Umami Meats is a cultivated meat startup in Singapore, the first country to allow the commercial sale of cultivated meat. It specializes in endangered fish.

PERSHAD: So the process is akin to developing like a new seed for crop.

The process starts at the docks with a recently caught fish. Umami Meats gets a tissue sample from the fish and takes it to the lab.

From there, they isolate a stem cell and start the growing process.

The factory looks a lot like a giant brewery.

PERSHAD: So you'll have the big steel tanks that are maybe two stories tall. And then you have a bunch of smaller vessels that are used for things like the feedstock for the cells or for harvesting.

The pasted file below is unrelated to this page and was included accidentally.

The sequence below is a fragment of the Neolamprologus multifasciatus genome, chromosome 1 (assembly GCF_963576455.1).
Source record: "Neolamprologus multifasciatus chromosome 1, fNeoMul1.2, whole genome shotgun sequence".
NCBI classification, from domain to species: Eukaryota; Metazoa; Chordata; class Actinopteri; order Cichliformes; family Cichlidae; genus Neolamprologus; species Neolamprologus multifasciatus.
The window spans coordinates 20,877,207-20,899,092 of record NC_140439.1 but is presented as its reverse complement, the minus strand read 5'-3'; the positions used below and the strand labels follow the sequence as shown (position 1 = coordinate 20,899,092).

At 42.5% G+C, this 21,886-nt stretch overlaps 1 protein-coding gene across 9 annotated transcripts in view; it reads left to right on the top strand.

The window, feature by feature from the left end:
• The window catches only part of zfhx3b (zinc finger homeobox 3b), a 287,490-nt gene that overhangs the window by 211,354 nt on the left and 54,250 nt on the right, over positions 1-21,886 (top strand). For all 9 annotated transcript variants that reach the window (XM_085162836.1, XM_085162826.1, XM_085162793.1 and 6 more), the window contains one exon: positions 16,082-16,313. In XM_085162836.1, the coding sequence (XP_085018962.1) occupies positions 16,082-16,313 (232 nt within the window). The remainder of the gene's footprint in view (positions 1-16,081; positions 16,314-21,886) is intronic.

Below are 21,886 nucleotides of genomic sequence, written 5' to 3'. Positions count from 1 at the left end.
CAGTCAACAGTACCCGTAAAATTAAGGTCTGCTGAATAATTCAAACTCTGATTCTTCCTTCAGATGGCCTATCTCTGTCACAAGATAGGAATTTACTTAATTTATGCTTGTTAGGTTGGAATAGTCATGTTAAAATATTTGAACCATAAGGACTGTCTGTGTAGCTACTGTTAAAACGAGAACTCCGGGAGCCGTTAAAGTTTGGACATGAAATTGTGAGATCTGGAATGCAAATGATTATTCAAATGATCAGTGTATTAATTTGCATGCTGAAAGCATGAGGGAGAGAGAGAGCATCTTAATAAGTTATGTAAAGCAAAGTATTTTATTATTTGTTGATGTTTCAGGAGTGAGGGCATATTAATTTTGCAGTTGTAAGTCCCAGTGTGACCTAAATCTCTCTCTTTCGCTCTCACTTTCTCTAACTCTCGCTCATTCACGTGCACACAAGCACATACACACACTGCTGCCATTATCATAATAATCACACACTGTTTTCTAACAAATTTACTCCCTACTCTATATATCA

From there, they add in what those stem cells need to grow. Right now, one of the main growth hormones used comes from cattle. It’s a fetal growth hormone harvested by slaughtering a pregnant cow.

PERSHAD: We grow trillions of cells from a small vial of maybe a million cells. And that trillions of cells gets turned into muscle and fat at the right ratio.

That process can help keep a lot of things out of the meat. Because the fish meat is growing in a vat, it won't be exposed to many of the pollutants that wild fish swim in. Things like heavy metals.

PERSHAD: Also reduction of microplastics, and elimination of them if you're eating cultivated versus eating wild-caught fish.

Pershad points out that the process is very similar to making fermented products like yogurt. He says even the most natural bread is a processed food because flour has to be milled.